FUGITIVE LOVERS reunites Robert Montgomery and Madge Evans, the stars of LOVERS COURAGEOUS (1932), as a pair of runaways who meet and fall in love on a bus.
Evans plays Letty, a showgirl who is attempting to run away from mobster Legs Caffey (Nat Pendleton). Caffey is determined that Letty will be his latest fling and attempts to force her to accompany him to Atlantic City. (The film was released in the final months of the pre-Code era, and Caffey's intentions for the unwilling Letty are made quite clear.) Montgomery plays Paul Porter, an escaped convict who helps Letty keep the persistent Caffey at arm's length.
Montgomery and Evans, who were good friends off the screen, have gallons of chemistry. Without being too specific, my favorite scene was Montgomery's unexpected appearance in a bus station after tipping over a water bucket. My one criticism of the film is that I would have liked to see them in a few more scenes together before the movie ended.
The film is very strikingly photographed by Ted Tetzlaff, who does some great things with shadows and unusual angles. The snowstorm scenes were probably filmed in a soundstage, but the effects and photography were so good that aspect didn't even occur to me till after the movie had ended.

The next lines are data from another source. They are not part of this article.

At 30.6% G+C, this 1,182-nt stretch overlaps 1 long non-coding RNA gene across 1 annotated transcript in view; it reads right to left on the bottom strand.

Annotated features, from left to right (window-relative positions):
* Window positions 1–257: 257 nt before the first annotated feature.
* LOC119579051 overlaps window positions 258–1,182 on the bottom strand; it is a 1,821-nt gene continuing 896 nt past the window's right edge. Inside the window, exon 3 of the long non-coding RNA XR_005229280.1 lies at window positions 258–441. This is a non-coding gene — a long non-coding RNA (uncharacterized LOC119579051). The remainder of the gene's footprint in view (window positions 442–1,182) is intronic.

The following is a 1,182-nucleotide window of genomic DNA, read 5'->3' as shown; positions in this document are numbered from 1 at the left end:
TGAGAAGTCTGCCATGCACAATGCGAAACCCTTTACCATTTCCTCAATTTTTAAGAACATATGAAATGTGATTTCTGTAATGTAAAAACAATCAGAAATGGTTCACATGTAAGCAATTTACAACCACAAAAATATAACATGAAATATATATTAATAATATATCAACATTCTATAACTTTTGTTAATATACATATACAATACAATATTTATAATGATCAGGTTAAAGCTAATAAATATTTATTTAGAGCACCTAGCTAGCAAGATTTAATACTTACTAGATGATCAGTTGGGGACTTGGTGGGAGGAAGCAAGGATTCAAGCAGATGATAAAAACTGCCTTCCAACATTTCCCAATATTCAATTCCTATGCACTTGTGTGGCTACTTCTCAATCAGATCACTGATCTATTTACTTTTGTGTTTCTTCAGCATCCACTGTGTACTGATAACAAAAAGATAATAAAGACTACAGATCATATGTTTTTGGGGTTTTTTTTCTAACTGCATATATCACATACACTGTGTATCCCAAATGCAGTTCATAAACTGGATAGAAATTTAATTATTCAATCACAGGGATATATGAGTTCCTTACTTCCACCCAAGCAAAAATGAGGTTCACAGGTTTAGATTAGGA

Classic film fans can have a lot of fun watching for various actors, such as a young Walter Brennan as a bus driver, Akim Tamiroff as a mute passenger, or the Three Stooges (really!) as bus passengers. Delmar Watson plays Tommy, a little boy lost in the snow.
It's amazing to realize that FUGITIVE LOVERS was the 30th (!) Robert Montgomery film I've seen in a little over two and a half years. I'd previously seen only one of the 30 films, MR. AND MRS. SMITH (1941), plus two others I've not seen lately, HERE COMES MR. JORDAN (1941) and THEY WERE EXPENDABLE (1945). Some of my favorites I've even managed to watch twice: THEIR OWN DESIRE (1929), THE MAN IN POSSESSION (1931), LOVERS COURAGEOUS (1932), and HIDE-OUT (1934). Yes, I am definitely a Montgomery fan! Discovering his movies for the first time has been a great pleasure over the last couple of years. Here is another list of some of his best films from Obscure Classics.
FUGITIVE LOVERS was directed by Richard Boleslawski; his credit was listed as Richard Boleslawsky for this film. The movie clocks in at 82 minutes.
This movie is not available on video or DVD, but it can be seen on Turner Classic Movies.